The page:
I know it’s been a while since I’ve posted and I apologize for that. I have been trying to think of a focus to grab onto for this post. So many brilliant, heartbreaking, physically painful and life altering events have been enveloping my entire existence. Graduation has truly been a whirlwind of emotion. At it’s worst, the kind of emotion that sends your intestines into spasms and has you bedridden for days. At it’s best; graduation has been a liberating, fulfilling, odyssey that has brought me a little closer on my quest to understand myself.
I’ll start with last night, because it’s the freshest thing in my mind. As I sit at the counter in this pancake house waiting for my beautiful uncle and his lovely family to arrive, I am rummaging through images of my father and stepmother laughing and joking with Hugo’s parents. It was truly a breaking of bread that went on last night. Let me back up,
I was really struggling with the most bestest awesomest celebratory way to spend my graduation evening (even though I didn’t walk). I finally decided that a simple (yeah right) dinner would suffice. At first I was thinking the whole shebang, friends and all of my 100 family members. The more I thought about that the more stressed out I was becoming about pulling it all together. Then it hit me, what I really wanted to do was take this opportunity to introduce Hugo’s and my parents. When will I ever have another occasion to introduce these people each other at my request, in a restaurant of my picking on an occasion that celebrates me. Hence, graduation-day-plan-A-and-only-plan-I-was-gonna-settle-for was kicked into motion, not without it’s bumps along the way (read: hours of me sobbing, yelling fits, arguments and compromises), naturally. Hugo and I were both worried –‘ would they talk politics and get into brawl’, ‘would our fathers come to blows about whose tomatoes were better from last summer’s garden?’ ‘Would my father cause a scene and cuz out the waiter’, ‘would they all hate everything on the menu and think the food was completely beneath them’. ‘Would they not speak?’ ‘Would it be awkward, painful, and a big ole’ mistake’? ‘Would he and I decide to break up three days later and really regret doing this?’ Oh wait… This was about the parents meeting.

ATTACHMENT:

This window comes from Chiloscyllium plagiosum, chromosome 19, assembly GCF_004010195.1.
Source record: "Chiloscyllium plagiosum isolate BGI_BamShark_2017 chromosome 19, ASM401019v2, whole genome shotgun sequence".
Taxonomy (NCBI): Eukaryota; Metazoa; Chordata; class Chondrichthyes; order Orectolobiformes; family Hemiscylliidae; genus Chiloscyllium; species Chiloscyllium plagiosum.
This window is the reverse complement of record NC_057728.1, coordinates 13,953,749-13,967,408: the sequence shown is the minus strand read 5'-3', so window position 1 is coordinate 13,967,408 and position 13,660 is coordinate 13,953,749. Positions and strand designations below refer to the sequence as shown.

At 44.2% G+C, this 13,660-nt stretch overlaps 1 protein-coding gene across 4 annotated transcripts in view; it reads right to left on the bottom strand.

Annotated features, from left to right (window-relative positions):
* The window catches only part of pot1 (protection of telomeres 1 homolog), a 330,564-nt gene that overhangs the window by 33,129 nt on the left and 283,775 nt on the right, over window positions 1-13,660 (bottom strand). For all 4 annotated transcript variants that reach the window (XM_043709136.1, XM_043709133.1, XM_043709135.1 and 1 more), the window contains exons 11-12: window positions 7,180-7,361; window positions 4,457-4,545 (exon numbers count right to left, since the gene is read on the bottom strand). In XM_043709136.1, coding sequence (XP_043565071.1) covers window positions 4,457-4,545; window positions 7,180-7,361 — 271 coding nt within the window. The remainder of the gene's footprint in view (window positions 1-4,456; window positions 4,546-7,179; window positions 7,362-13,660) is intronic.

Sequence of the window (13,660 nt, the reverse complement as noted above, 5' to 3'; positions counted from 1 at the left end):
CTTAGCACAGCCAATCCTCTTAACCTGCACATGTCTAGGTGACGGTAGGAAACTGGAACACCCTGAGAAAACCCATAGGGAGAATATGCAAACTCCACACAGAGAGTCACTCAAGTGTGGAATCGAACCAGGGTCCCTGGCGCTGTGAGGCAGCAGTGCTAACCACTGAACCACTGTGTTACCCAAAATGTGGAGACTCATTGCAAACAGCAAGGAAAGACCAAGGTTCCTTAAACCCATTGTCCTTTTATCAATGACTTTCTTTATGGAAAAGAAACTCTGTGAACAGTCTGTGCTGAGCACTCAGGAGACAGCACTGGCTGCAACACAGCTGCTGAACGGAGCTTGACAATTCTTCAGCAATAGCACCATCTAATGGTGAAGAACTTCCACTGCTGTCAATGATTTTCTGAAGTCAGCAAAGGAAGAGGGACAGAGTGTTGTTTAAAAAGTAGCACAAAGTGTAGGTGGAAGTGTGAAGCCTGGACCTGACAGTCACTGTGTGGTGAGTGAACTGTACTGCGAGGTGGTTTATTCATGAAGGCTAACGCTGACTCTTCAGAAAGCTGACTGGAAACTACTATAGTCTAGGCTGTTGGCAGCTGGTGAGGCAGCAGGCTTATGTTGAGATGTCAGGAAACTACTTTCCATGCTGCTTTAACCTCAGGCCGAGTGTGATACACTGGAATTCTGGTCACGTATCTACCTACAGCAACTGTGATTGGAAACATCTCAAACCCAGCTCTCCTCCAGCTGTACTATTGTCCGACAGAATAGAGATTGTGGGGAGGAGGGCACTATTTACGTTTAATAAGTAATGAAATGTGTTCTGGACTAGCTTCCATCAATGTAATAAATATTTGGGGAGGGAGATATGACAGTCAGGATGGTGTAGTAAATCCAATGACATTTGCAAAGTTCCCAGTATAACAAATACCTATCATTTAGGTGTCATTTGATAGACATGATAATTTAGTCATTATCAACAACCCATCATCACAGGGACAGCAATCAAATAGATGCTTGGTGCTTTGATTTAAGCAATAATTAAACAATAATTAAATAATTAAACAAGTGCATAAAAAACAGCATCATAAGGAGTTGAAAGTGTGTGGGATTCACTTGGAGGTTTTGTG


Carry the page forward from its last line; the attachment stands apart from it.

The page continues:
G day arrives and finds us in a dimly lit, 30 year old, Cheshire Bridge Italian haunt named Alfredo’s. The waiters all acted Italian but I know for a fact that our waiter was Mexican! The rents are one end of the table, Ervin and the sisters at the other end. And SURPRISE… We were barely able to get any elbowroom in with the old folks. They were talking and laughing and my dad was drinking Valpolicella!!!! He was dressed in a corduroy blue blazer and white slacks. On a side note - The ridiculously embarrassed 13-year-old girl who once thought her father couldn’t understand, compromise or fit in anywhere got the best graduation gift ever last night, He was perfect, perfectly, presentable and genuinely there for me. They were there for me. It was the way I’ve always thought it should be with family. That was beautiful.
As far as someone cussing out the waiter, turns out I didn’t factor Hugo’s mom into the equation! It’s funny I’ve spent so many years of my adult life schlepping in restaurants to earn a living, and that generally speaking, when I go out to dinner with my family the waiter probably ends up spitting in one of our plates…I really do feel bad about this for the waiter even and totally understand if they spit in our food, were obnoxious! But we are good tippers and that’s the most important anyways.
SO everything is gliding along beautifully except and all of a sudden a fight starts to develop between Hugo’s dad and my dad, he and I start picking sides and…JUST KIDDING, it was nice, really, no-one fought! But there was a surprise, so we were all getting along fabulously and ruining our vision when all of a sudden…my mother…(outward smiling sigh with my head turned down and my eyes looking up) appeared…via a message from the waiter. One bottle of fancy French champagne, compliments of the-classiest-mother-in-the-world-who-really-wanted-to-be-there-but-couldn’t, later and I was as happy as a bug in a rug. I was probably much happier than the bugs that were most likely in the rug in that dimly lit 30 year old Italian haunt on Cheshire Bridge where the waiters tell you they’re Italian but really are Mexican and I had my graduation dinner and my whole heart felt happy standing in the parking lot with a beautiful bouquet of flowers, a hundred dollars in my pocket and a bottle of vodka. The End.
How I feel about Paris Today
Upon true completion of my bachelor’s I must say…I’m thinking a lot more about Paris than Chicago. I’m thinking things like, what’s holding me back, why not, you should go for it, and Paris would be Brilliant.